Artificial Intelligence encompasses a strategic role in fighting the ongoing COVID-19 pandemic by determining new outbreaks, automatically identifying risky areas, and sleuthing recent close contacts of infected people.
However, AI processes giant quantities of personal information. Once algorithms operate on personal information classes like race, gender, age, etc., the risks of discrimination against communities are vast. The COVID-19 pandemic leads governments around the world to resort to tracking technology and alternative data-driven tools to monitor and deter the novel coronavirus. Such large-scale incursion into privacy and information protection is unthinkable throughout times of normalcy.
However, in times of a virus, the utilization of location information provided by telecommunication operators and/or technology firms becomes a viable choice. Significantly, legal rules hardly shield people’s privacy against governmental and company misuse. Established privacy regimes area unit centered on individual consent, and most human rights treaties grasp derogation from privacy and information protection norms for states of emergency. This leaves very few safeguards nor remedies to ensure individual and collective autonomy.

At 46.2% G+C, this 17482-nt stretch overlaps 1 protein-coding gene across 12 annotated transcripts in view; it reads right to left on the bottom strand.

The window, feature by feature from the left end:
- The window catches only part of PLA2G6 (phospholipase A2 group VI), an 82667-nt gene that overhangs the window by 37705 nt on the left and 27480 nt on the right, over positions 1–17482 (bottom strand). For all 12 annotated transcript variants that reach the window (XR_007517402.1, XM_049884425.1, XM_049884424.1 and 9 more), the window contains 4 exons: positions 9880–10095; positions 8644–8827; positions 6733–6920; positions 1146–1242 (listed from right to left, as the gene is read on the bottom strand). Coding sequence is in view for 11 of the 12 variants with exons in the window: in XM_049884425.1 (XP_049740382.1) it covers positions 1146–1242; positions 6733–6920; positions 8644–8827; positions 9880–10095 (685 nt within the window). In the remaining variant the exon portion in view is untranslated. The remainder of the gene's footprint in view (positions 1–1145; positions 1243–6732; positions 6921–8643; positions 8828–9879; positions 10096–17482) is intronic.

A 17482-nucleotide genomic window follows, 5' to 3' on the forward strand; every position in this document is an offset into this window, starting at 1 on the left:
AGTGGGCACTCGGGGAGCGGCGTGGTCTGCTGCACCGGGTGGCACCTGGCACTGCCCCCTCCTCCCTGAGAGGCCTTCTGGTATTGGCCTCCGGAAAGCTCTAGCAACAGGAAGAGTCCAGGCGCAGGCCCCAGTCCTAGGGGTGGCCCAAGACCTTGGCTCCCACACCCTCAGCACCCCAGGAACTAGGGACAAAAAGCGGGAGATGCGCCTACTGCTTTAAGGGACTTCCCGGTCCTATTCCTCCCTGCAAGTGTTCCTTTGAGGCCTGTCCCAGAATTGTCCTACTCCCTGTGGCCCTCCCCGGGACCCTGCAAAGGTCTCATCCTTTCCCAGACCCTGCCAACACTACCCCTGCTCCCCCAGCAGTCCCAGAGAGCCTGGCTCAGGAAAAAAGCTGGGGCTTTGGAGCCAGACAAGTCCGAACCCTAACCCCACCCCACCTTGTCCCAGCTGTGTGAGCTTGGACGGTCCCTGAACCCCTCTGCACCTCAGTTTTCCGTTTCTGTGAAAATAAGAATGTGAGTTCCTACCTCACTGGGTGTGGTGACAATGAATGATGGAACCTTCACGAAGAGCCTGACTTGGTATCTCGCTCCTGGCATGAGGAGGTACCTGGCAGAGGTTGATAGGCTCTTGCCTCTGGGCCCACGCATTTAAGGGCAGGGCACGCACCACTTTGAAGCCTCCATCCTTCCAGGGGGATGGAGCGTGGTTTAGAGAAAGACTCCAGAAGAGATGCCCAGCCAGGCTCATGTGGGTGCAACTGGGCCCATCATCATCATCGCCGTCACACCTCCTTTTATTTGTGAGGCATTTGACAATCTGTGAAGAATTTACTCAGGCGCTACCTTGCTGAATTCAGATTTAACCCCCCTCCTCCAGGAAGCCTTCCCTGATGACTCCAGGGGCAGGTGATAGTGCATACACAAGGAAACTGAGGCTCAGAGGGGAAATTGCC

However, the challenge of accountable information use throughout a crisis isn't novel. The humanitarian sector has over a decade of expertise to supply. International organizations and humanitarian actors have developed elaborated pointers on the way to use information responsibly beneath extreme circumstances.
During this session, we'll explore the fine lines between saving lives and respecting the rights of people, assessing risks associated with huge processing operations, finding legal grounds, and taking the proper measures to limit the risks to human rights whereas expeditiously fight COVID-19.
Sneha is a Senior Cyber Threat Analyst at a Fortune 100 MNC